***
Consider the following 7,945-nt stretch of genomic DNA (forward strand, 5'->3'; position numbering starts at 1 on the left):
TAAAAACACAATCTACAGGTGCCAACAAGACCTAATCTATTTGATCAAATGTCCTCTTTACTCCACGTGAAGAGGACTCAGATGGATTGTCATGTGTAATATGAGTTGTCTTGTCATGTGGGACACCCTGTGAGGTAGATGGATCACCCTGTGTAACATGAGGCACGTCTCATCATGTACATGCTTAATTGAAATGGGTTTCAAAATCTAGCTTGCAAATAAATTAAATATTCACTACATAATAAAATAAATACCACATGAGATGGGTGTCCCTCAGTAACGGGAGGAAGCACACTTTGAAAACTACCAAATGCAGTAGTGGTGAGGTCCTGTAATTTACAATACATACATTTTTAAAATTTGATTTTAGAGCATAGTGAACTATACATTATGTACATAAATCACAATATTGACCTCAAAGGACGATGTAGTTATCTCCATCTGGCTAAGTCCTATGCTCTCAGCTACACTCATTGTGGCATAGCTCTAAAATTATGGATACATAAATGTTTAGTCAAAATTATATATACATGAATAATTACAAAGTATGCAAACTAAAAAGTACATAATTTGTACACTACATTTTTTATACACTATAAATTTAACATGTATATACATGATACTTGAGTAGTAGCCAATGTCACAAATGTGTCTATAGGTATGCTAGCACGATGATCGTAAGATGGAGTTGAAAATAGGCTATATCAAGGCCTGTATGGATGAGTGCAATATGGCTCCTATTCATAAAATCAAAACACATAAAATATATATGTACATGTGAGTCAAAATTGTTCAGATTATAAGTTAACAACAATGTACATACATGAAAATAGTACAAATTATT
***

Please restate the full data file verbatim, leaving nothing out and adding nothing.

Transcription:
Consider the following 7,945-nt stretch of genomic DNA (forward strand, 5'->3'; position numbering starts at 1 on the left):
TAAAAACACAATCTACAGGTGCCAACAAGACCTAATCTATTTGATCAAATGTCCTCTTTACTCCACGTGAAGAGGACTCAGATGGATTGTCATGTGTAATATGAGTTGTCTTGTCATGTGGGACACCCTGTGAGGTAGATGGATCACCCTGTGTAACATGAGGCACGTCTCATCATGTACATGCTTAATTGAAATGGGTTTCAAAATCTAGCTTGCAAATAAATTAAATATTCACTACATAATAAAATAAATACCACATGAGATGGGTGTCCCTCAGTAACGGGAGGAAGCACACTTTGAAAACTACCAAATGCAGTAGTGGTGAGGTCCTGTAATTTACAATACATACATTTTTAAAATTTGATTTTAGAGCATAGTGAACTATACATTATGTACATAAATCACAATATTGACCTCAAAGGACGATGTAGTTATCTCCATCTGGCTAAGTCCTATGCTCTCAGCTACACTCATTGTGGCATAGCTCTAAAATTATGGATACATAAATGTTTAGTCAAAATTATATATACATGAATAATTACAAAGTATGCAAACTAAAAAGTACATAATTTGTACACTACATTTTTTATACACTATAAATTTAACATGTATATACATGATACTTGAGTAGTAGCCAATGTCACAAATGTGTCTATAGGTATGCTAGCACGATGATCGTAAGATGGAGTTGAAAATAGGCTATATCAAGGCCTGTATGGATGAGTGCAATATGGCTCCTATTCATAAAATCAAAACACATAAAATATATATGTACATGTGAGTCAAAATTGTTCAGATTATAAGTTAACAACAATGTACATACATGAAAATAGTACAAATTATT